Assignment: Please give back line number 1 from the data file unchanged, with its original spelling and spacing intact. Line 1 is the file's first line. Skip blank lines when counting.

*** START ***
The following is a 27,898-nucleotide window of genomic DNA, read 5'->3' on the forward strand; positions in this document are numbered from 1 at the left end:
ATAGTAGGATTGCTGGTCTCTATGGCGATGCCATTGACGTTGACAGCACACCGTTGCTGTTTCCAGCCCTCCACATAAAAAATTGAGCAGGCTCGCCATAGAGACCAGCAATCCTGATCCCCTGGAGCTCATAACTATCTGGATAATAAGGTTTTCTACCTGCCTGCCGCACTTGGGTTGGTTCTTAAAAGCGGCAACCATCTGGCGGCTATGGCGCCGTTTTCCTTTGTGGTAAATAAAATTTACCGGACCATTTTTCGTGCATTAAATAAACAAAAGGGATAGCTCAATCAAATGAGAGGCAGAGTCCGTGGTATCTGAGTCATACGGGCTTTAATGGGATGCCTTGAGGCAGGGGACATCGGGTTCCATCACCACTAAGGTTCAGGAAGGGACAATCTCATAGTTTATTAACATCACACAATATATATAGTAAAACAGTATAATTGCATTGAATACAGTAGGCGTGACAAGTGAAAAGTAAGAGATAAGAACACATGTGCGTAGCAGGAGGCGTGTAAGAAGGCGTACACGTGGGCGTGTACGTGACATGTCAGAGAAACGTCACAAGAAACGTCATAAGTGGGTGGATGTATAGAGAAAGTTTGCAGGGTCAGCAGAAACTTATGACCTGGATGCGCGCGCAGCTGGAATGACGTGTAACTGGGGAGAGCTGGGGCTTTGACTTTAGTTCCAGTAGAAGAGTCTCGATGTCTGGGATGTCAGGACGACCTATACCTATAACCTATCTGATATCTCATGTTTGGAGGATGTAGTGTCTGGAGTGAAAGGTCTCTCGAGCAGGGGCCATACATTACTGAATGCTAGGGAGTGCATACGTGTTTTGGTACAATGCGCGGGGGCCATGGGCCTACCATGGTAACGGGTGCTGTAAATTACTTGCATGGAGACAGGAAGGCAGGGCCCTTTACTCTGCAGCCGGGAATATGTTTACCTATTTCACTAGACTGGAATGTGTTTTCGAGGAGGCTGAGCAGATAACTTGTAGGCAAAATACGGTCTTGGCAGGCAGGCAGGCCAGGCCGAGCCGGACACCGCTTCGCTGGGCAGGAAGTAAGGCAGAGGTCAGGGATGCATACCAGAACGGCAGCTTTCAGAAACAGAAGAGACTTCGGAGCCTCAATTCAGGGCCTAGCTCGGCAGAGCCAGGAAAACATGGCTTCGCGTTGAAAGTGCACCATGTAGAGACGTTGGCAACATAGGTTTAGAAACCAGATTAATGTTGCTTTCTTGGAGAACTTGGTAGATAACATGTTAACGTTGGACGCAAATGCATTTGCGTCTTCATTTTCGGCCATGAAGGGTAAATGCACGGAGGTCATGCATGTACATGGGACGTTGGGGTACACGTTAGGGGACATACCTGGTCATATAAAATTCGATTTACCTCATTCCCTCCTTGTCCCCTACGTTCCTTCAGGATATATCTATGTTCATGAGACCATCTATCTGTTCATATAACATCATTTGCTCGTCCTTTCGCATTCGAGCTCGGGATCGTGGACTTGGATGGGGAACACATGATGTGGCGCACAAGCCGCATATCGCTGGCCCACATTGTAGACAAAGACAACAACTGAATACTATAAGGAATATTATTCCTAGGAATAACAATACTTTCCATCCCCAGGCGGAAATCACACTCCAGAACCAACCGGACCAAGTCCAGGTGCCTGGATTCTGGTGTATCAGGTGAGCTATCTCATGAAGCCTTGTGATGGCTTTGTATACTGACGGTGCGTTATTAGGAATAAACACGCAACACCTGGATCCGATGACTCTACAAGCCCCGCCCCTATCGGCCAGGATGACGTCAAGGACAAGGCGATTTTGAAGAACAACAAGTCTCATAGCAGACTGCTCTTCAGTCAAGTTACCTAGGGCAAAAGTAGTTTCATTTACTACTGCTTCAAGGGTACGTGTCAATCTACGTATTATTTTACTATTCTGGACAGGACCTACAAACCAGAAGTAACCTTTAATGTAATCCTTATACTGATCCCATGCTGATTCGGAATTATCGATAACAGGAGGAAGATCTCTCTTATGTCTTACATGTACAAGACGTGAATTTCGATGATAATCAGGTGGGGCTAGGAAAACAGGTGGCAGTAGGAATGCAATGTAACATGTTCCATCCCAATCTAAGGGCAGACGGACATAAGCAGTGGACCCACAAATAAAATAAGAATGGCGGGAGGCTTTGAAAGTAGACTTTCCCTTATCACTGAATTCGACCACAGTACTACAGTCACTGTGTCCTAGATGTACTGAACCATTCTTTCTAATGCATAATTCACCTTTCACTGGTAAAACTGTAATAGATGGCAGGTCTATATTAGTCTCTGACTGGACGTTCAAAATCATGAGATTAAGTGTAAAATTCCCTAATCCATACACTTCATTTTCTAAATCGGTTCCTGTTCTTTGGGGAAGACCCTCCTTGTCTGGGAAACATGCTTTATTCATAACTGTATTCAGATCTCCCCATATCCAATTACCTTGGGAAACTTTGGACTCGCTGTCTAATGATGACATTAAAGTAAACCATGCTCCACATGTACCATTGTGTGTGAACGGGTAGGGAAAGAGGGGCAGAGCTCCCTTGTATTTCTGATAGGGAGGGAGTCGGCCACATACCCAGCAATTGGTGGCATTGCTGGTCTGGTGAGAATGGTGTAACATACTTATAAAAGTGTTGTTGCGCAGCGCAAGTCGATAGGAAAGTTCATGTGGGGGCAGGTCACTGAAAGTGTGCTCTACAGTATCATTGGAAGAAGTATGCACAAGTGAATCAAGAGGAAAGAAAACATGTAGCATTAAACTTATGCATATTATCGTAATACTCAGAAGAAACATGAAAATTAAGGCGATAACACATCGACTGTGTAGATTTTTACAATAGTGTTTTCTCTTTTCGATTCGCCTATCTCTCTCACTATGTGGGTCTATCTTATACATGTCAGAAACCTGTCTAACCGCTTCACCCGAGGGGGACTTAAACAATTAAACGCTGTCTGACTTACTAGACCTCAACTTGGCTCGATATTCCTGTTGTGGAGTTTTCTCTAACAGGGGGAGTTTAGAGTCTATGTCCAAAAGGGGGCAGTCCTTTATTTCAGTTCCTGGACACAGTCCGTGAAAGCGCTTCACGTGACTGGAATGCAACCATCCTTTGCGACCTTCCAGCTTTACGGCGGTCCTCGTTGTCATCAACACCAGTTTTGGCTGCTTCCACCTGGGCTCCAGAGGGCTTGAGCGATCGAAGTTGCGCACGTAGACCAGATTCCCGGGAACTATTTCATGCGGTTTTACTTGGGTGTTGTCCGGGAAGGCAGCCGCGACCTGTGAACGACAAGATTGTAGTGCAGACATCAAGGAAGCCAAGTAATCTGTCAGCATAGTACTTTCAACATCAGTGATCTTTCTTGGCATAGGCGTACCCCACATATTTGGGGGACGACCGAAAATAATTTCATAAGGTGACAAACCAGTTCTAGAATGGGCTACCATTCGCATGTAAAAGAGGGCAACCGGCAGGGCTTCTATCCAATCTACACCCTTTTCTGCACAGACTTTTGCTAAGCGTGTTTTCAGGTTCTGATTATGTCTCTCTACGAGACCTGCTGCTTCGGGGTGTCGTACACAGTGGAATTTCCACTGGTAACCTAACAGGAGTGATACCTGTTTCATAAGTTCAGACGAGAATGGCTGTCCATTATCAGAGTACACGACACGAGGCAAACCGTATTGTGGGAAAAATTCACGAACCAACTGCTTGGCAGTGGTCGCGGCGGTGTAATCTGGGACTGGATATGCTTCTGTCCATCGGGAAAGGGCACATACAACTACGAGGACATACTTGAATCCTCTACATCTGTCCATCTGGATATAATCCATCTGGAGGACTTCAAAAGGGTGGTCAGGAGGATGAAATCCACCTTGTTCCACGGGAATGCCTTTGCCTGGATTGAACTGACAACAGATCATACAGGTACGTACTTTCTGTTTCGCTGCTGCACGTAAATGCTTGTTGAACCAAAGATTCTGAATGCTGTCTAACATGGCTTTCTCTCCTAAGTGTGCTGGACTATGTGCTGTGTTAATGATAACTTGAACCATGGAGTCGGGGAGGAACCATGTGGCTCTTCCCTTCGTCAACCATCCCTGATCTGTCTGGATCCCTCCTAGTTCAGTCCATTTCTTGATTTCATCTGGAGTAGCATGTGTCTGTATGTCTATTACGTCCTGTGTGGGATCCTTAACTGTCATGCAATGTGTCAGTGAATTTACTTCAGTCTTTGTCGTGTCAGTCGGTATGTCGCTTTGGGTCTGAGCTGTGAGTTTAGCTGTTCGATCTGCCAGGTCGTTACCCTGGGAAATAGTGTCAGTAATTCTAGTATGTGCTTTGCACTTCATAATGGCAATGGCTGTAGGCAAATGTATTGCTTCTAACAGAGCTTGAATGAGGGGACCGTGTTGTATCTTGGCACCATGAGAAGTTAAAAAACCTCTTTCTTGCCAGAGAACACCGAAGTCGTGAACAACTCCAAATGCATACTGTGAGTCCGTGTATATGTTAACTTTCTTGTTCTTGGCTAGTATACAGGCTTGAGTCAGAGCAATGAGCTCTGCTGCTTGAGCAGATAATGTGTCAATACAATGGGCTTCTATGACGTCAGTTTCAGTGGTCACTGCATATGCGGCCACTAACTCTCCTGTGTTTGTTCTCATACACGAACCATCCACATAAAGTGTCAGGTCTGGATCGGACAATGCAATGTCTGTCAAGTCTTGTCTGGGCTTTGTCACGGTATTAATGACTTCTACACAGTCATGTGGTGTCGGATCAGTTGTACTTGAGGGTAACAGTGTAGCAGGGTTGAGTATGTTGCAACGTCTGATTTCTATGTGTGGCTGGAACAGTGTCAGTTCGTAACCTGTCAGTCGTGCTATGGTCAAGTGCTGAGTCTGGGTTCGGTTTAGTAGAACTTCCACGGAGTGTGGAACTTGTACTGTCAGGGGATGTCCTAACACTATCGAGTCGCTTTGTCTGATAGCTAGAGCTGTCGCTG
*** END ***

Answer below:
The following is a 27,898-nucleotide window of genomic DNA, read 5'->3' on the forward strand; positions in this document are numbered from 1 at the left end: